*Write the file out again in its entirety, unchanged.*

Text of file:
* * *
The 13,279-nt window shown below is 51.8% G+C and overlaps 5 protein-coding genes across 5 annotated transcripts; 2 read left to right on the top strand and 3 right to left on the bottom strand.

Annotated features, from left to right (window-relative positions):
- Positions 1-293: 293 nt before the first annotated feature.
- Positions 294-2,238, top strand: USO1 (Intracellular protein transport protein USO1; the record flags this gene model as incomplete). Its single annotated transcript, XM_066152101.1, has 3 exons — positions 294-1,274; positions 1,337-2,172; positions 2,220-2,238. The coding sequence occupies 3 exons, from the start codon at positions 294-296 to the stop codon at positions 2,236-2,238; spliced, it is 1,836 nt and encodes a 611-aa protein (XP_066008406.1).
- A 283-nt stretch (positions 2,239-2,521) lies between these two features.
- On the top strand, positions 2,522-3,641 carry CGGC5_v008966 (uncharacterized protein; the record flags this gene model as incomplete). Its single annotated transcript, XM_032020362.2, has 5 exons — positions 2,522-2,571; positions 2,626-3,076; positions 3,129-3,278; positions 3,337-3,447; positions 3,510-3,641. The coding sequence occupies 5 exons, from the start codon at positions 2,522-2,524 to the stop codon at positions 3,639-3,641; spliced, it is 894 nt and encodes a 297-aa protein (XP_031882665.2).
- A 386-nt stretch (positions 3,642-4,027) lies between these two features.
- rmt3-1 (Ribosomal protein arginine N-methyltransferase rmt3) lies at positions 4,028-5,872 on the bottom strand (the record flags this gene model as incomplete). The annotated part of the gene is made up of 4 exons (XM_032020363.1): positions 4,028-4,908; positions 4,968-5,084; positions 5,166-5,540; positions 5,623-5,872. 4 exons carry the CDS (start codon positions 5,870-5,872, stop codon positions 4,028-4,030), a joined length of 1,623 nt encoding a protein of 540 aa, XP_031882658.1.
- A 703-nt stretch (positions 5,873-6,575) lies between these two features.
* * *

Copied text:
The 13,279-nt window shown below is 51.8% G+C and overlaps 5 protein-coding genes across 5 annotated transcripts; 2 read left to right on the top strand and 3 right to left on the bottom strand.

Annotated features, from left to right (window-relative positions):
- Positions 1-293: 293 nt before the first annotated feature.
- Positions 294-2,238, top strand: USO1 (Intracellular protein transport protein USO1; the record flags this gene model as incomplete). Its single annotated transcript, XM_066152101.1, has 3 exons — positions 294-1,274; positions 1,337-2,172; positions 2,220-2,238. The coding sequence occupies 3 exons, from the start codon at positions 294-296 to the stop codon at positions 2,236-2,238; spliced, it is 1,836 nt and encodes a 611-aa protein (XP_066008406.1).
- A 283-nt stretch (positions 2,239-2,521) lies between these two features.
- On the top strand, positions 2,522-3,641 carry CGGC5_v008966 (uncharacterized protein; the record flags this gene model as incomplete). Its single annotated transcript, XM_032020362.2, has 5 exons — positions 2,522-2,571; positions 2,626-3,076; positions 3,129-3,278; positions 3,337-3,447; positions 3,510-3,641. The coding sequence occupies 5 exons, from the start codon at positions 2,522-2,524 to the stop codon at positions 3,639-3,641; spliced, it is 894 nt and encodes a 297-aa protein (XP_031882665.2).
- A 386-nt stretch (positions 3,642-4,027) lies between these two features.
- rmt3-1 (Ribosomal protein arginine N-methyltransferase rmt3) lies at positions 4,028-5,872 on the bottom strand (the record flags this gene model as incomplete). The annotated part of the gene is made up of 4 exons (XM_032020363.1): positions 4,028-4,908; positions 4,968-5,084; positions 5,166-5,540; positions 5,623-5,872. 4 exons carry the CDS (start codon positions 5,870-5,872, stop codon positions 4,028-4,030), a joined length of 1,623 nt encoding a protein of 540 aa, XP_031882658.1.
- A 703-nt stretch (positions 5,873-6,575) lies between these two features.